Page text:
So, a blog about sweet and fortified wines, possibly the most under appreciated and least popular styles of wine in the country. I may be vying for the fewest-readers-of-a-blog-in-history award, but I hope not. Because within these categories are some of the finest, most complex wines made, many with the potential to age for decades (Madeiras and some Sauternes can last for more than a century). They are often painstakingly difficult to make, requiring enormous investment of effort, time and care on the part of the winemaker.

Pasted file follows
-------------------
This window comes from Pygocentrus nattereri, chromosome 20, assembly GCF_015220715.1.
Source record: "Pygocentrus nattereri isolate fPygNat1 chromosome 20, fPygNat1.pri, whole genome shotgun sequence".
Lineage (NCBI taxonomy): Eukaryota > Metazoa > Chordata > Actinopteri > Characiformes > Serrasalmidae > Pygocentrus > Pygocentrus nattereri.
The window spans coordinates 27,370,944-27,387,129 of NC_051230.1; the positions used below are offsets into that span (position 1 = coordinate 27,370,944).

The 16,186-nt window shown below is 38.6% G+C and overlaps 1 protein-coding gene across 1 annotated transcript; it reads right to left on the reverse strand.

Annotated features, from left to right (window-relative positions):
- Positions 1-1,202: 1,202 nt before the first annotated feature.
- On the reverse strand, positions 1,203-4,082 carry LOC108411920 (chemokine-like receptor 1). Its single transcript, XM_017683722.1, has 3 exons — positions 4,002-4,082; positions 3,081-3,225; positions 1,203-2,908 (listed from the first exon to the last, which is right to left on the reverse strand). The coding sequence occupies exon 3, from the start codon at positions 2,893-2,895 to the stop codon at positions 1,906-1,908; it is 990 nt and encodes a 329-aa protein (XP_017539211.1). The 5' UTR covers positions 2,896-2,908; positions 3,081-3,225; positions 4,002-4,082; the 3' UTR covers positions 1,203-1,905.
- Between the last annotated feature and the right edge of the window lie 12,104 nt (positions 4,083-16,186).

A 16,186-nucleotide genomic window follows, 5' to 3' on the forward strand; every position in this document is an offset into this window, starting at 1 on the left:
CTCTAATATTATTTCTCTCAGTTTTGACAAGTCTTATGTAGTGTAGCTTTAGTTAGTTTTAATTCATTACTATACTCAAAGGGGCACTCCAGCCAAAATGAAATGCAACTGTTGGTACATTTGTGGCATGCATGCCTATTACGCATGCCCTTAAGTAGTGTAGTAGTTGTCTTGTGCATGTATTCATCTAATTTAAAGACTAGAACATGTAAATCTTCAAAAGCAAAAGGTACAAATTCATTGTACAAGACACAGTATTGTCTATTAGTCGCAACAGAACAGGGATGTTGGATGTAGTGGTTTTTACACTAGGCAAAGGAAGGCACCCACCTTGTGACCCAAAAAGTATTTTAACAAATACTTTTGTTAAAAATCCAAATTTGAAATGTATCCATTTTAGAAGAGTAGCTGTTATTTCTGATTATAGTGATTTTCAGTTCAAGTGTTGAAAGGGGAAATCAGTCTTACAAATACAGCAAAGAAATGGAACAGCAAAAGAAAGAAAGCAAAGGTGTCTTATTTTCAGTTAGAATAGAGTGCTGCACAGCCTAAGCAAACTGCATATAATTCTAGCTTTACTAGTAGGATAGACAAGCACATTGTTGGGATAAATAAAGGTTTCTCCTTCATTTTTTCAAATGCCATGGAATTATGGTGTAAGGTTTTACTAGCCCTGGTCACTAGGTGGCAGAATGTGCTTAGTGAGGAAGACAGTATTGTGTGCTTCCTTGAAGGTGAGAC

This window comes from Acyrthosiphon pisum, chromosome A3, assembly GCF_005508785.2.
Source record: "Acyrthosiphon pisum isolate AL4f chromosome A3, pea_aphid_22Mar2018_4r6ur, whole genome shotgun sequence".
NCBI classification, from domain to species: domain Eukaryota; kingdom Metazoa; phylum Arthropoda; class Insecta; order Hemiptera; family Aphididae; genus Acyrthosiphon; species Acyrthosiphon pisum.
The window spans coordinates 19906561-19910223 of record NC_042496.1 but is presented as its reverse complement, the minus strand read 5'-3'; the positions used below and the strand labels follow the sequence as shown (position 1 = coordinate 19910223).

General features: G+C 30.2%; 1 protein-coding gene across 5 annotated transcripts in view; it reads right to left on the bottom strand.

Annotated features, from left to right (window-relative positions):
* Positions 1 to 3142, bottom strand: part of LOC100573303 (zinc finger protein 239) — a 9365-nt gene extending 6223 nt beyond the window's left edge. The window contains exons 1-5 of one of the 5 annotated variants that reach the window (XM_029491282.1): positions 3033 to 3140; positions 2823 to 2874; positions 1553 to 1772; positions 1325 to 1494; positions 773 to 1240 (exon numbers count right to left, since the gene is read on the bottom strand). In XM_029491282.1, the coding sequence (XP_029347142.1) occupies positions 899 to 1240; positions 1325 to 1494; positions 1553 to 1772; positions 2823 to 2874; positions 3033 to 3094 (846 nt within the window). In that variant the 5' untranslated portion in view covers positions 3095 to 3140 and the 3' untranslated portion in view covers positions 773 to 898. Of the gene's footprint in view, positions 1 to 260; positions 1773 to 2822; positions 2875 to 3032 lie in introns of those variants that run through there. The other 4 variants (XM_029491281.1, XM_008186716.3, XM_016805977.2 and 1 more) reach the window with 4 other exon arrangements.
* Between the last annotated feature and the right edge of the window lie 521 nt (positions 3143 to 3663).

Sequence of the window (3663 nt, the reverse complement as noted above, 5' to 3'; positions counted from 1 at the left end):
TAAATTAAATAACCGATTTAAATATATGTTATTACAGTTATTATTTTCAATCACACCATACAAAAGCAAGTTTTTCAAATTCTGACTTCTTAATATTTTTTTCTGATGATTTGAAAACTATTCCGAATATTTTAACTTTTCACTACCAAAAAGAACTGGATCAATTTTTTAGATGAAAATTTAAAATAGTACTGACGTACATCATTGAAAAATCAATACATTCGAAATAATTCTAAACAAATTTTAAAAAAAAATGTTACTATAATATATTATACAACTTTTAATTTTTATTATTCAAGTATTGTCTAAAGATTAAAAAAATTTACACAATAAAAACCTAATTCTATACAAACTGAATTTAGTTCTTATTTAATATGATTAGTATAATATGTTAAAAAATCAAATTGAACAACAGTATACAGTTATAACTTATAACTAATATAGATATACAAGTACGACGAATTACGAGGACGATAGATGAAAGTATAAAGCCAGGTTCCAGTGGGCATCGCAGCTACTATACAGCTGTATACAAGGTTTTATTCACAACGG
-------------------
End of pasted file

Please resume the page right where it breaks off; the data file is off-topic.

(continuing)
With nearly every wine-producing country in the world making a sweet or fortified wine, each with its own distinctive grape or winemaking method, the list of wines is long: off-dry Chenin Blancs from the Loire Valley, fortified port-like Banyuls from the south of France, luscious dessert wines from Tokaji, Hungary, long-lived Madeiras from Portugal, late-harvest Rieslings from Germany and botrytised dessert wines from Sauternes in Bordeaux. That’s just a small sample. It seems a shame then to let these wonderful wines go unappreciated. There is a time and a place for every style of wine and that holds true for sweet and fortified wines as well. My aim here is to explore the possibilities and shine a spotlight on these delicious, finely crafted, artisanal wines. I hope you’ll find ways to incorporate them into your life and seek out this section on the wine list the next time you go to a restaurant. Mostly, I hope you enjoy them as much as I do.